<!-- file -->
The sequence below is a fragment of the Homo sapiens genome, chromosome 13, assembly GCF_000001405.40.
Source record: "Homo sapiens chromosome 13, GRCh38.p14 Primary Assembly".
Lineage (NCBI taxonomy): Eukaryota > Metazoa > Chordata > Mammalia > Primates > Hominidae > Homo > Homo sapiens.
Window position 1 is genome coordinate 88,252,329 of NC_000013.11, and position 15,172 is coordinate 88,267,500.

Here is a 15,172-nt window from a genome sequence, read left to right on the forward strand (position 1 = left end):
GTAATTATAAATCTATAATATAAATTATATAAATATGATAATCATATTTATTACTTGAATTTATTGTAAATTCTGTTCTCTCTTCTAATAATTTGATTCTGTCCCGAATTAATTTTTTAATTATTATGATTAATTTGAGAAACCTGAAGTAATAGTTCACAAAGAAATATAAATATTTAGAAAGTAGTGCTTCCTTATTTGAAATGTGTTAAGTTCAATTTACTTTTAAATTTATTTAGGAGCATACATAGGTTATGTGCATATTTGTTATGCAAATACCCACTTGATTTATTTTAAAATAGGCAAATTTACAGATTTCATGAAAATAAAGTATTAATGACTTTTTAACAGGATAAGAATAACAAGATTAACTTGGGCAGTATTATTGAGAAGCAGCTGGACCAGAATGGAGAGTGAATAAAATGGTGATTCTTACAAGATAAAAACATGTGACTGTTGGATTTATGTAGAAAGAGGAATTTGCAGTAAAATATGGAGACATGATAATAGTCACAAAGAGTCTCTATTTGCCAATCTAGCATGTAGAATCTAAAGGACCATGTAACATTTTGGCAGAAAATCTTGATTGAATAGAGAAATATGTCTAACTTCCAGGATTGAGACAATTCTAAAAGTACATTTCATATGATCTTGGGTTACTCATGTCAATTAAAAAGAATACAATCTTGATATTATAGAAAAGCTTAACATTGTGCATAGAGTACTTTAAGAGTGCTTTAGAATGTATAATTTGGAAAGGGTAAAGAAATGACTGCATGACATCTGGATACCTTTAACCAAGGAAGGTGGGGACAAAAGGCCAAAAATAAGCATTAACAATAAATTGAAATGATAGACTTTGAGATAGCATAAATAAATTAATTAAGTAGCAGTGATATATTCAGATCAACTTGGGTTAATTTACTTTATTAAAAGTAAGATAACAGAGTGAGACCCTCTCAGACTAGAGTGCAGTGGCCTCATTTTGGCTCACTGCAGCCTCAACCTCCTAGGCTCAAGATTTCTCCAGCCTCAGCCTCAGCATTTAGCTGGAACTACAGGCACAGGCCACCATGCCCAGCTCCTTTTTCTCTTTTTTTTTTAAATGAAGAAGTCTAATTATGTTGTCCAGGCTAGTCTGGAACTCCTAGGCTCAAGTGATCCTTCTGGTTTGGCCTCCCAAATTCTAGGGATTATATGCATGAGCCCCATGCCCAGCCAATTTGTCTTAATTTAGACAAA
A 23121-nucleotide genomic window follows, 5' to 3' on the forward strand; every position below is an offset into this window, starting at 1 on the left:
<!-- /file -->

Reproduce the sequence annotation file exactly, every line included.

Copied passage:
The sequence below is a fragment of the Homo sapiens genome, chromosome 13, assembly GCF_000001405.40.
Source record: "Homo sapiens chromosome 13, GRCh38.p14 Primary Assembly".
Lineage (NCBI taxonomy): Eukaryota > Metazoa > Chordata > Mammalia > Primates > Hominidae > Homo > Homo sapiens.
Window position 1 is genome coordinate 88,252,329 of NC_000013.11, and position 15,172 is coordinate 88,267,500.

Here is a 15,172-nt window from a genome sequence, read left to right on the forward strand (position 1 = left end):
GTAATTATAAATCTATAATATAAATTATATAAATATGATAATCATATTTATTACTTGAATTTATTGTAAATTCTGTTCTCTCTTCTAATAATTTGATTCTGTCCCGAATTAATTTTTTAATTATTATGATTAATTTGAGAAACCTGAAGTAATAGTTCACAAAGAAATATAAATATTTAGAAAGTAGTGCTTCCTTATTTGAAATGTGTTAAGTTCAATTTACTTTTAAATTTATTTAGGAGCATACATAGGTTATGTGCATATTTGTTATGCAAATACCCACTTGATTTATTTTAAAATAGGCAAATTTACAGATTTCATGAAAATAAAGTATTAATGACTTTTTAACAGGATAAGAATAACAAGATTAACTTGGGCAGTATTATTGAGAAGCAGCTGGACCAGAATGGAGAGTGAATAAAATGGTGATTCTTACAAGATAAAAACATGTGACTGTTGGATTTATGTAGAAAGAGGAATTTGCAGTAAAATATGGAGACATGATAATAGTCACAAAGAGTCTCTATTTGCCAATCTAGCATGTAGAATCTAAAGGACCATGTAACATTTTGGCAGAAAATCTTGATTGAATAGAGAAATATGTCTAACTTCCAGGATTGAGACAATTCTAAAAGTACATTTCATATGATCTTGGGTTACTCATGTCAATTAAAAAGAATACAATCTTGATATTATAGAAAAGCTTAACATTGTGCATAGAGTACTTTAAGAGTGCTTTAGAATGTATAATTTGGAAAGGGTAAAGAAATGACTGCATGACATCTGGATACCTTTAACCAAGGAAGGTGGGGACAAAAGGCCAAAAATAAGCATTAACAATAAATTGAAATGATAGACTTTGAGATAGCATAAATAAATTAATTAAGTAGCAGTGATATATTCAGATCAACTTGGGTTAATTTACTTTATTAAAAGTAAGATAACAGAGTGAGACCCTCTCAGACTAGAGTGCAGTGGCCTCATTTTGGCTCACTGCAGCCTCAACCTCCTAGGCTCAAGATTTCTCCAGCCTCAGCCTCAGCATTTAGCTGGAACTACAGGCACAGGCCACCATGCCCAGCTCCTTTTTCTCTTTTTTTTTTAAATGAAGAAGTCTAATTATGTTGTCCAGGCTAGTCTGGAACTCCTAGGCTCAAGTGATCCTTCTGGTTTGGCCTCCCAAATTCTAGGGATTATATGCATGAGCCCCATGCCCAGCCAATTTGTCTTAATTTAGACAAA
A 23121-nucleotide genomic window follows, 5' to 3' on the forward strand; every position below is an offset into this window, starting at 1 on the left: